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Week 6 Notes

by: Monica Garcia

Week 6 Notes

Monica Garcia
GPA 3.2

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These notes cover what's going to be on the next exam
Family Business 3810
Class Notes
family, business, Management
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This 10 page Class Notes was uploaded by Monica Garcia on Sunday October 2, 2016. The Class Notes belongs to at University of North Texas taught by in Fall 2016. Since its upload, it has received 6 views.


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Date Created: 10/02/16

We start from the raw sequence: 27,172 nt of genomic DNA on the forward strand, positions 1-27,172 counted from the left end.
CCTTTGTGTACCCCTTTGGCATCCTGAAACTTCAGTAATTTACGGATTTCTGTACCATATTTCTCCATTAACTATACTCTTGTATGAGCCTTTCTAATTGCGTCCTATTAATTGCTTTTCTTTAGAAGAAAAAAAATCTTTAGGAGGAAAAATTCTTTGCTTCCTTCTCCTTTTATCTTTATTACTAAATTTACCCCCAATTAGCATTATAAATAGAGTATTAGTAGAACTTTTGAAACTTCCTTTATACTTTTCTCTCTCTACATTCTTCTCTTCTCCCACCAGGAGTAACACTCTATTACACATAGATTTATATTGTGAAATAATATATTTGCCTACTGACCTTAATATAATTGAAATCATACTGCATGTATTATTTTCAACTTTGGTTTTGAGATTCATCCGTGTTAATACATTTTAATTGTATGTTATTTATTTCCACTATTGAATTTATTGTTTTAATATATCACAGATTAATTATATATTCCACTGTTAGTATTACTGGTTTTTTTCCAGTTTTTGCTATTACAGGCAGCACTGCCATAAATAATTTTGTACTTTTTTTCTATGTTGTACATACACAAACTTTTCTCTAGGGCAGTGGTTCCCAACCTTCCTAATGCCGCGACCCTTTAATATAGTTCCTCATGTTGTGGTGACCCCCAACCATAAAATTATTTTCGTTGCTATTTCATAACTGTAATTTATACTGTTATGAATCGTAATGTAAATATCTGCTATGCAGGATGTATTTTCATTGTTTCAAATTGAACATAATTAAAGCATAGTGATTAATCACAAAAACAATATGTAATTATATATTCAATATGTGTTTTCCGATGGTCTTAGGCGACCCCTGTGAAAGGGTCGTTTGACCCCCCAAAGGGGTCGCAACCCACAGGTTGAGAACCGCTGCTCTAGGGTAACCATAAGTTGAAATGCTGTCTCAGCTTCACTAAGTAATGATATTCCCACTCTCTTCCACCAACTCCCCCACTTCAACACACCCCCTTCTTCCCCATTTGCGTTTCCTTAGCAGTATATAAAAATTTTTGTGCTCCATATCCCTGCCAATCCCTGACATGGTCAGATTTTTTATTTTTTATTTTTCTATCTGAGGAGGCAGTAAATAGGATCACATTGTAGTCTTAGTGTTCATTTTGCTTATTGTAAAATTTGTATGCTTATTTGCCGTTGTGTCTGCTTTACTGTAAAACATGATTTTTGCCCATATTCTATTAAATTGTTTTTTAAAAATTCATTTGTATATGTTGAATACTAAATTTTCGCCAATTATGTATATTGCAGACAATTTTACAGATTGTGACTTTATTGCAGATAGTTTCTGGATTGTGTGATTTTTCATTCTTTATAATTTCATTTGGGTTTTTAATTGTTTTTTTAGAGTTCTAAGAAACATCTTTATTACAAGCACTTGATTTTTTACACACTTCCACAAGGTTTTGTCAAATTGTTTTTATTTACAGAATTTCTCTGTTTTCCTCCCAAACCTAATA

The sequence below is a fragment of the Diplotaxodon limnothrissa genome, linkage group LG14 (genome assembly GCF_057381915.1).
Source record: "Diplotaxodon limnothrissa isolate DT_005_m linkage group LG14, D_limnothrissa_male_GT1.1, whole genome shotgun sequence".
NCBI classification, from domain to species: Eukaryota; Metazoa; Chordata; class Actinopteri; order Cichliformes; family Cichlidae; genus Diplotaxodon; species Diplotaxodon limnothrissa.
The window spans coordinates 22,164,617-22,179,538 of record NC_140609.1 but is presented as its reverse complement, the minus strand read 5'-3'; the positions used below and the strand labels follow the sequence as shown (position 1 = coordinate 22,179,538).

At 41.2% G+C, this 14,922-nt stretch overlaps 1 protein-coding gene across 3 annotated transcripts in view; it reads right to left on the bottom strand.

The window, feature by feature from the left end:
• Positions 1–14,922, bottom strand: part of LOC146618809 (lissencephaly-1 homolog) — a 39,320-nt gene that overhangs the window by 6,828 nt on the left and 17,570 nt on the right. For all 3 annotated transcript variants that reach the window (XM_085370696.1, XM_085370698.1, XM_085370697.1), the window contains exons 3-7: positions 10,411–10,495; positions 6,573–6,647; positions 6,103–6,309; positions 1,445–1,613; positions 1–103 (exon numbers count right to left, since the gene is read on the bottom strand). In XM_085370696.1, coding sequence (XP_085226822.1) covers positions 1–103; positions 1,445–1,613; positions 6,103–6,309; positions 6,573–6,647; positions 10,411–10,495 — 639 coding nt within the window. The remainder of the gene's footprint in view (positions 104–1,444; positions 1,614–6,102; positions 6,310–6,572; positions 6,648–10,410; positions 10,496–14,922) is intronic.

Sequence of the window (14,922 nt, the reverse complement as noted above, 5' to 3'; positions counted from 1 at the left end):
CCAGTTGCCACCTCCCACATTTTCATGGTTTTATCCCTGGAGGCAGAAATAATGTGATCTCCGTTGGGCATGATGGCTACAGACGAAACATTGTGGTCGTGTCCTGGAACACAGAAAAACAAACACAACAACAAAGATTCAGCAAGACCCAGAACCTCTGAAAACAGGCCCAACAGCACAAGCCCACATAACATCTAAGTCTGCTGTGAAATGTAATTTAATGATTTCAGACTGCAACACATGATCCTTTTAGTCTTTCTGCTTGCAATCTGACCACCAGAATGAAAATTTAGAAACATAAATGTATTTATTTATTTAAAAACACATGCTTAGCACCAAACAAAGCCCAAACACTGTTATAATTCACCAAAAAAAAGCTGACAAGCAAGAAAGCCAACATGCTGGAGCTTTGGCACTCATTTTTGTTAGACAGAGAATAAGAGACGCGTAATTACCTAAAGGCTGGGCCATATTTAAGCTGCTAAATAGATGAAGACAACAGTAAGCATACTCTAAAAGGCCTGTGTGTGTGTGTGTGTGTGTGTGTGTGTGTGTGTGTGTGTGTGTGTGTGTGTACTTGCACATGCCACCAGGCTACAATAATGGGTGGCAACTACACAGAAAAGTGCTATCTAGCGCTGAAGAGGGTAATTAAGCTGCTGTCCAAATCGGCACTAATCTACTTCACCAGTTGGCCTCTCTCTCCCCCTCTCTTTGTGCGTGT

Changing Leadership Tasks  Inertia­when things don't change. What once was an advantage at one point  is now a disadvantage. Goals of each generation:  Founding Generation: build company,   Second Generation: rejuvenate and change  Following Generations: adapt the firm to changes in the environment Setting Direction  Vision Statement: vague, usually stays the same  Mission Statement: specific, make small changes to  Corporate Values: don't change these  Principals: subject to change Continuity and Change  No matter what generation, it’s still more or less the same firm.  Biggest element is culture; firms that have a stronger culture tend to be more successful o ex: Chic Fil A o beliefs, values, ground rules Changing Organizational Culture  Culture can be a barrier to necessary change  changing the culture requires leadership that: o challenges the status quo o has an external (customer/competition perspective) o has the capacity to forge a new direction o can generate a sense of urgency Examples:  1990 NYC Police Commission Bill Bratton o Required "top brass" including self to ride subway day and night.  Made employees see the business through the eyes of the  customers. o subway thought of as the "electric sewer"  Facebook and Instagram o bought in 2012 for $1 bil o Instagram kept separate o Instagram continues to grow o kept Instagram the same  Failure­Daimler and Chrysler o 1990 Daimler acquired Chrysler as merger of equals o differences= level of formality, philosophy on pay and expenses,  operating styles o German culture became dominant  they tried to wipe one culture completely out; not successful  Failure­Nestle and Hershey o nestle offers $11.5 bil for Hershey o bid ($82/share) higher than Hershey’s o why did it fail  Heritage­Hershey is 108 yrs old  controlled 77% by charitable trust  widely expected nestle would shut down American plants o widespread protests in PA o PA attorney asked state court judge to block sale. o Nestle backed out due to fearful perception of  the culture being eradicated. o When you do change: Don’t do major change  and asses what the effects could be and try to  asses them.  Influence others in the organization o Self­awareness and self­management­best way to do that Common Traps for New Leader 1. Assuming title is enough for people to accept change  have to be more influential by actions not just words 2.Becoming isolated from important others in the family and in the firm 3. being distracted by others ex: key managers or other people trying to push their  own agenda 4. Feeling like you have to have all the answers to every problem, and afraid to ask others to help you answer that problem. 5. Keeping the existing management team too long ­you're not really making change by replacing only the top leader 6. attempting too much too soon or too little too slowly ­helps to have a timeline, and hold people accountable. 7. being overly cautious or overly rebellious, depending on the new leader's  historical relationship with the previous CEO­parent. The Change Formula C=D*V*FS>>RC C=change D=dissatisfaction with the status quo V= vision of desired future FS= First steps in getting from "here to there" RC= Natural resistance to change Sell change so that the first steps are manageable The Future State  define the future state before beginning the process of change. Give people  some sense of hope.  sell people on it. scenario should be precisely defined. Write one scenario  for the business and another for the family. Both sides are going to be  looking for different things. Scenario should be concrete and honest.  Change agents will help implement the change The Present State  assessing the current situation is the key task when facilitating an evolution  can include surveys, educational sessions, "open ear" meetings  assessment must include an evaluation of readiness for the particular change  that is being contemplated The Transition  Where you implement change  Action plans­ take a big lofty goal and break down into smaller parts.  leader must decide where to begin the change process ex: top management,  family, ownership... Helps hold people accountable, if something doesn't  happen you still have a chance to do it on your own.  Blending Culture  cultural differences: high levels of integration require greater cultural  blending  combine elements of both cultures OR completely replace one culture with  another <­­­this one almost NEVER works  integration may be very costly  ability to handle change can give you are HUGE advantage over  competitors. Ensuring Continuity  Plan transfer with agility: you can still make adjustments when you  need  to make them. Your future almost never looks like the way you say it’s  going to look.   Assume appropriate leadership roles. all about delegation  build on the core competencies of the firm: something the company does  well. Take advantage of something you already do well. Don't build on  something you don't have any experience or are not successful in.   Develop the leadership capability of the next gen and encourage a vision of  innovation. You're trying to ready the next gen to eventually replace  you.  Nonfamily managers: you have to hire nonfamily managers. They are  only going to hire non­family managers when the environment leaves  them no choice. The right thing to do is to hire them especially goes  through change. Can easily replace them and they should be ideally  more trained and capable.   welcome the outside review of board members: should have independent  board members.  Promote communication:  Commitment Planning  delegating and making sure whoever you put in charge is committed to  it. Institutionalizing the Change  becomes the identity   Lewin's Development Model o First step in making a change: Unfreeze the firm o second: transform­make the change o third: refreeze: becomes the identity or institutionalize  make sure that change is going to be there  in the future.  AKA Punctuated Equilibrium (Institutionalize)­ more or less the human will stay the same, and then there will be one significant change and  then it will refreeze and continue as is.  Agility in the Face of Change  you can handle new things that are coming and make the necessary  adjustments. The Business Rejuvenation Matrix  Make sure you can reproduce this 2x2 for TEST!!  Best place to be= Enterprising Businesses: Focused on Customers and  High Innovation Organic Competencies of a Family Company  organizational capabilities: people, skills, systems  customer­supplier integration: relationships and systems  product/service price and performance  brand equity: reputation  concentrated ownership structure  family unity and business opportunity  ways family firms can have an advantage over non family firms Chapter Nine: Family Business Governance: Boards of Directors, Family Councils and Family Offices. Family Governance  A system of joint decision-making that helps the owner family govern its relationship with the enterprise.  Enhanced by contributions mostly from the family  You want to maintain the voice of the family. Responsibilities of the Board  3 main roles of the BoD THIS IS TESTABLE o Provide resources-formal role, finance business endeavors, issue bonds, sell stock or find new investors. o Council the CEO-informal role o Control, if necessary-formal role, replace CEO when and if necessary. Who are the BoD?  Legal entity  Required for public firms  Can be liable if something goes wrong  Attempt to make it so that the board is only family members Directors v. Advisory  Responsibility to monitor- more in the realm of agency theory. If a CEO is not doing their job right they will be replaced. Agency theory assumes the worst out of people; that they’re going to cheat; assumes the worst in people.  Small to mid-size firms are more likely to emphasize stewardship theories Selecting Board Members  Members are independent outsiders and should have experience. Members of the Advisory Board-more listed on slides but these are the most important.  Informal group of people (usually professionals) that helps develop firms. Giving advice to company.  Size should be limited to 5-9 members  Independent outsiders should constitute the majority  They derive no revenues from their relationship with the company except through board service fees. Make no salary, only possibly a fee.  No managers Sarbanes-Oxley Implications  Does not directly apply to family-owned and privately held companies  Family firm is publicly traded it is held to the same standard as described in Sarbanes-Oxley Family Meetings TESTABLE  Update family members  Opportunity communication  Educate family members  Problem solving and conflict resolution  Pass on family values and traditions  Doesn’t have a specific duty. Family Council TESTABLE  Governance body that focuses on family matters- has the specific duty that could make decisions that affect the firm. Conflict Management  Family meetings and councils can provide a forum for minimizing conflict. Facilitators and Advisors  Involve key nonfamily members o Making sure family values don’t just stay with the family o Making sure the legacy continues even after the company is no longer a family firm. Benefits of Family Council  Build stronger families  Family forum  Manage wealth  Preserve values/culture  Professionalize  Resolve problems  Allow of planning Family Policies  Family Constitution Family Council cautions Testable  Don’t bring together relatives who aren’t speaking to each other  Don’t have the first meeting during a significant family conflict  Start small, with direct descendants, and the grow  Consider inviting a facilitator  Don’t use the family meeting to rehash old conflicts or blame others for past actions. The Family Constitution  NOT A LEGAL DOCUMENT  Aka family charter  Important asset to family unity especially with SECOND generation firms  Why FC? No amount of legal expertise or foresight in the drafting of legal documents is going to equal the goodwill and personal responsibility that family members begin to assume. They are concerned with each other’s socio-emotional wealth (SEW). Family members are going to want to do what’s right because the firm is like a part of the family. More consistent with stewardship theory than agency theory. o Stewardship theory is probably the best theory for family business. Evolution: Family Business and Wealth  Stage 1: firm starts to exist; family commits their money to it  Stage 2: begin to professionalize the business; start to hire outsiders, or being open to public  Stage 3: firm is professionalize, non-business investments and diversify. Starting to transfer some of the assets to the next generation. Also where you set up the philanthropy.  State 4: the family office(operating independently of the firm itself) is the family business; the family has more or less left the business. Family Office  How are they going to invest or direct their money. The Family Assembly  Operates in conjunction with the family council  Useful when the size of the family prevents all from sitting on the family council. Annual Shareholders Meeting  Legally required Top Management Team  There’s no universal definition of who is going to be a part of this team.  Always includes CEO/includes nonfamily managers